CHICAGO (Reuters) - A suspected case of avian influenza has been identified in poultry in Arkansas, the third-largest U.S. turkey producer and home to Tyson Foods Inc, the nation’s biggest chicken company, the U.S. Department of Agriculture said on Tuesday. The infection, if confirmed, threatens to widen trading restrictions from countries such as Taiwan, Singapore and Nicaragua that have already limited U.S. poultry exports due to bird flu outbreaks in states ranging from Minnesota and Missouri to California.
“There is a suspect case in Arkansas, but testing is ongoing,” USDA spokeswoman Lyndsay Cole said.
Arkansas producers have been on alert for the virus since Minnesota and Missouri confirmed cases of highly pathogenic H5N2 bird flu in the past week. The Minnesota case was the first in the Mississippi flyway, a migratory route along the Mississippi River that also includes Missouri and Arkansas. Bird flu is contagious and can spread rapidly through a flock, killing birds in as little as 48 hours. The virus has not been identified in humans and is not expected to pose a public health risk, according to USDA.
“It’s in the wild bird flyway coming from Canada,” Texas state veterinarian Dee Ellis said of the virus. “That’s obviously how it went from Minnesota to Missouri to Arkansas.” Ellis could not confirm the Arkansas case.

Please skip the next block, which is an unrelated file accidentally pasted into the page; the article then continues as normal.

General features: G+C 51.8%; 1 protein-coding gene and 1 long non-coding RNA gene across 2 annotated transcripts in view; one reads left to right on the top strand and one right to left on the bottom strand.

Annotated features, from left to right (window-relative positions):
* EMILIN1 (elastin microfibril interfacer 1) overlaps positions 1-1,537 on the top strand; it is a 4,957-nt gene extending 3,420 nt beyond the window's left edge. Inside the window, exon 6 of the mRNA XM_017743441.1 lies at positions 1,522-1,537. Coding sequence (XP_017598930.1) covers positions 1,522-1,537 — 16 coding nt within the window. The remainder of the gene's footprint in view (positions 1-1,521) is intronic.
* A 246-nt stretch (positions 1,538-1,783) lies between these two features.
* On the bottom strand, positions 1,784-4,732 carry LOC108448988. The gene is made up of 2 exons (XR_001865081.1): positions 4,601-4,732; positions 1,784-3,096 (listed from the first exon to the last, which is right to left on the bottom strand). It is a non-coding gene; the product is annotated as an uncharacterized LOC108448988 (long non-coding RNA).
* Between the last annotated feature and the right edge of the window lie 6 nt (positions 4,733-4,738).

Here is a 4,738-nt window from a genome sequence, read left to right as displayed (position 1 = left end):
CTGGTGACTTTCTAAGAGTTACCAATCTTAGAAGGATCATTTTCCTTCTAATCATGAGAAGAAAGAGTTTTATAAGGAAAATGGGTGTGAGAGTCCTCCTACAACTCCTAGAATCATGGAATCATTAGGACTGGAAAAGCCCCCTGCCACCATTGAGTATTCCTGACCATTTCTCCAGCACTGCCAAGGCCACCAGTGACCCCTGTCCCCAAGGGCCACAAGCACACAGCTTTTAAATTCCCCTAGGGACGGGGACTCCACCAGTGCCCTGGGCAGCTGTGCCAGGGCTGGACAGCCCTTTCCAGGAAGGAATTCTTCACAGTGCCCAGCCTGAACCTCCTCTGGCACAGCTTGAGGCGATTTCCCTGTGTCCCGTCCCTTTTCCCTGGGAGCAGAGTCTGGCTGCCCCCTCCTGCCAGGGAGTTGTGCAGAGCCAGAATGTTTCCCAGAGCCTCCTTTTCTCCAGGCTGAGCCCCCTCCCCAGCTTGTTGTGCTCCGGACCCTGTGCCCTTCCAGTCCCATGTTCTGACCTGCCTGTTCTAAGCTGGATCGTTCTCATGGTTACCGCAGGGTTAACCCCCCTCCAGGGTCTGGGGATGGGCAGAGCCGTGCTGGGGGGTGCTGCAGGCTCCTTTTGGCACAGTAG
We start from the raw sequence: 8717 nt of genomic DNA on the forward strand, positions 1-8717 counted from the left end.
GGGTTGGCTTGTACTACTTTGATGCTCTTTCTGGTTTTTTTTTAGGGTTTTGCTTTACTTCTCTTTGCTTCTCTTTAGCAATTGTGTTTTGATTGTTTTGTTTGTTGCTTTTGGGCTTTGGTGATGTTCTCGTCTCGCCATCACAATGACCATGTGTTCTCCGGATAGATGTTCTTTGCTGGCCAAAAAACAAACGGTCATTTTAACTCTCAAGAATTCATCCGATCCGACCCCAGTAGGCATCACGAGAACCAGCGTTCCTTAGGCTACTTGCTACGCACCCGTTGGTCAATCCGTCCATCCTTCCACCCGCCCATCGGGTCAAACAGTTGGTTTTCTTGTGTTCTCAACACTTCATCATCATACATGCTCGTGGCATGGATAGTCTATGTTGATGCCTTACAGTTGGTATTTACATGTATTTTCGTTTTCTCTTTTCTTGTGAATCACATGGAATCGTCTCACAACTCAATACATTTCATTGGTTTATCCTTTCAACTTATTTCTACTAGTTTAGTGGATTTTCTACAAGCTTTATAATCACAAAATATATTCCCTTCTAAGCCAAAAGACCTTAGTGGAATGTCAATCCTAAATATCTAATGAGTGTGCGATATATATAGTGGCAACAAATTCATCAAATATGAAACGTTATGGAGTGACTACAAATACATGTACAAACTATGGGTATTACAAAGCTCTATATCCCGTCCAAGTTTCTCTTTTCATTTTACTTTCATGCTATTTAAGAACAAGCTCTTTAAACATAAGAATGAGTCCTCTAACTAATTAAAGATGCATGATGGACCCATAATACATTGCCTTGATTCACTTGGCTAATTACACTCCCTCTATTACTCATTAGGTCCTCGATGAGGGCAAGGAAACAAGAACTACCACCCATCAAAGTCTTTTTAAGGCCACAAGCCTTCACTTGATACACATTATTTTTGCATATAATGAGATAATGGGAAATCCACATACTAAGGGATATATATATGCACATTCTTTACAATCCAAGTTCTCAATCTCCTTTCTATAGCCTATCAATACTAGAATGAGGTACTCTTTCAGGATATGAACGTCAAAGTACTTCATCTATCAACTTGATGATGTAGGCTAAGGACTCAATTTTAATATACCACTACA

On Wednesday, Texas will announce strengthened testing requirements for poultry coming in from states with bird flu outbreaks in a bid to keep out the virus, he said. No flocks grown for Tyson have been diagnosed with bird flu, spokesman Worth Sparkman said, adding the company had become more diligent about biosecurity at poultry farms because of the virus. The suspected case in Arkansas was found in a turkey flock, said Mike Cockrell, chief financial officer for Sanderson Farms Inc, the nation’s third-largest poultry producer. He cited information from the Texas Poultry Federation.To prevent bird flu from spreading to its facilities, Sanderson is starting to bar outsiders from entering barns and to require increased cleaning of trucks hauling feed and chickens between farms, Cockrell said. In the past, employees have changed their clothes on airplanes after visiting infected locations, he added.
Transmission “can happen, whether it comes in on feces on your boot or a piece of a feather that got on a shirt when you’re out doing environmental inspections on a farm,” Cockrell said.H5N2 was also found in turkey flocks in Minnesota and Missouri. The facilities were immediately quarantined, flocks were culled and authorities said the birds would not enter the food system.
Editing by Jo Winterbottom and Clarence Fernandez